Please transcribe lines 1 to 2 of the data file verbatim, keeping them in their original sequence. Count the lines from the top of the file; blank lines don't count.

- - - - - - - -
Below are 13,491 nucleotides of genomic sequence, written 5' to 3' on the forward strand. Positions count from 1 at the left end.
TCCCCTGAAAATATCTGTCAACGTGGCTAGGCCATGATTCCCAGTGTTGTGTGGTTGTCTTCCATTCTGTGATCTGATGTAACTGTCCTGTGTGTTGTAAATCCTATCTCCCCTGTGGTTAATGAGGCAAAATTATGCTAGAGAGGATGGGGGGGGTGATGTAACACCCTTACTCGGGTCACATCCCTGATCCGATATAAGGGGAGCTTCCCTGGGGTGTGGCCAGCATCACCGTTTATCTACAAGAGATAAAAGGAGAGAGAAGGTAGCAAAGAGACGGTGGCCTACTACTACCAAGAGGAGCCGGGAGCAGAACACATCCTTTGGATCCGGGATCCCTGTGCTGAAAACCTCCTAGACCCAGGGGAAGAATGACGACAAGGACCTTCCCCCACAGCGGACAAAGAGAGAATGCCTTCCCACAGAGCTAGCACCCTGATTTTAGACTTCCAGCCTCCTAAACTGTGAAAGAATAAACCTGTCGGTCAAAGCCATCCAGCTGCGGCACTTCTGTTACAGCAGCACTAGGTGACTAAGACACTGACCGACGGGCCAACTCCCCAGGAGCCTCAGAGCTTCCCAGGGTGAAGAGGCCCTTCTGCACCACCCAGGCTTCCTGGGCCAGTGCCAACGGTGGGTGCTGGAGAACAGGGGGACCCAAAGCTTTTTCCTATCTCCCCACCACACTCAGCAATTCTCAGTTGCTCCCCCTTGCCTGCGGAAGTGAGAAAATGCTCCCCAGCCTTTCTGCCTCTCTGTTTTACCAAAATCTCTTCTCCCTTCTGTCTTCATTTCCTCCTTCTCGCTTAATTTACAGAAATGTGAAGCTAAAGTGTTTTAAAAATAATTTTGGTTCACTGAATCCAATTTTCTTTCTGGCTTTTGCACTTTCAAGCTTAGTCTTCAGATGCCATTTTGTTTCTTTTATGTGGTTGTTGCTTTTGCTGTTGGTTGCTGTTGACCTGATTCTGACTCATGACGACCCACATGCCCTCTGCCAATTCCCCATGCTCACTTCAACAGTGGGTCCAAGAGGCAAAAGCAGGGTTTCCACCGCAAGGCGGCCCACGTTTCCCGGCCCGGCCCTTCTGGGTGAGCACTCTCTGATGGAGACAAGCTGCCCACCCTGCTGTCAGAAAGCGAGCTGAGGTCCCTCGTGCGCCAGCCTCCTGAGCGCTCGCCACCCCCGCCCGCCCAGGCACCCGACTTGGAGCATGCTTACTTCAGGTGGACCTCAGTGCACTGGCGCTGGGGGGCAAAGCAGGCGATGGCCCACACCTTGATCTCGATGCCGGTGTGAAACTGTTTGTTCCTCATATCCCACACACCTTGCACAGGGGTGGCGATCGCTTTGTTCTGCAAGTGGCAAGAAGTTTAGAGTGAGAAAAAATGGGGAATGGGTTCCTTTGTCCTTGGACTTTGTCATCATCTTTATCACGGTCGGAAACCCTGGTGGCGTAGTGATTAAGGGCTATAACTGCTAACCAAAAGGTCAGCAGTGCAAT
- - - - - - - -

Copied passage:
Below are 13,491 nucleotides of genomic sequence, written 5' to 3' on the forward strand. Positions count from 1 at the left end.
TCCCCTGAAAATATCTGTCAACGTGGCTAGGCCATGATTCCCAGTGTTGTGTGGTTGTCTTCCATTCTGTGATCTGATGTAACTGTCCTGTGTGTTGTAAATCCTATCTCCCCTGTGGTTAATGAGGCAAAATTATGCTAGAGAGGATGGGGGGGGTGATGTAACACCCTTACTCGGGTCACATCCCTGATCCGATATAAGGGGAGCTTCCCTGGGGTGTGGCCAGCATCACCGTTTATCTACAAGAGATAAAAGGAGAGAGAAGGTAGCAAAGAGACGGTGGCCTACTACTACCAAGAGGAGCCGGGAGCAGAACACATCCTTTGGATCCGGGATCCCTGTGCTGAAAACCTCCTAGACCCAGGGGAAGAATGACGACAAGGACCTTCCCCCACAGCGGACAAAGAGAGAATGCCTTCCCACAGAGCTAGCACCCTGATTTTAGACTTCCAGCCTCCTAAACTGTGAAAGAATAAACCTGTCGGTCAAAGCCATCCAGCTGCGGCACTTCTGTTACAGCAGCACTAGGTGACTAAGACACTGACCGACGGGCCAACTCCCCAGGAGCCTCAGAGCTTCCCAGGGTGAAGAGGCCCTTCTGCACCACCCAGGCTTCCTGGGCCAGTGCCAACGGTGGGTGCTGGAGAACAGGGGGACCCAAAGCTTTTTCCTATCTCCCCACCACACTCAGCAATTCTCAGTTGCTCCCCCTTGCCTGCGGAAGTGAGAAAATGCTCCCCAGCCTTTCTGCCTCTCTGTTTTACCAAAATCTCTTCTCCCTTCTGTCTTCATTTCCTCCTTCTCGCTTAATTTACAGAAATGTGAAGCTAAAGTGTTTTAAAAATAATTTTGGTTCACTGAATCCAATTTTCTTTCTGGCTTTTGCACTTTCAAGCTTAGTCTTCAGATGCCATTTTGTTTCTTTTATGTGGTTGTTGCTTTTGCTGTTGGTTGCTGTTGACCTGATTCTGACTCATGACGACCCACATGCCCTCTGCCAATTCCCCATGCTCACTTCAACAGTGGGTCCAAGAGGCAAAAGCAGGGTTTCCACCGCAAGGCGGCCCACGTTTCCCGGCCCGGCCCTTCTGGGTGAGCACTCTCTGATGGAGACAAGCTGCCCACCCTGCTGTCAGAAAGCGAGCTGAGGTCCCTCGTGCGCCAGCCTCCTGAGCGCTCGCCACCCCCGCCCGCCCAGGCACCCGACTTGGAGCATGCTTACTTCAGGTGGACCTCAGTGCACTGGCGCTGGGGGGCAAAGCAGGCGATGGCCCACACCTTGATCTCGATGCCGGTGTGAAACTGTTTGTTCCTCATATCCCACACACCTTGCACAGGGGTGGCGATCGCTTTGTTCTGCAAGTGGCAAGAAGTTTAGAGTGAGAAAAAATGGGGAATGGGTTCCTTTGTCCTTGGACTTTGTCATCATCTTTATCACGGTCGGAAACCCTGGTGGCGTAGTGATTAAGGGCTATAACTGCTAACCAAAAGGTCAGCAGTGCAAT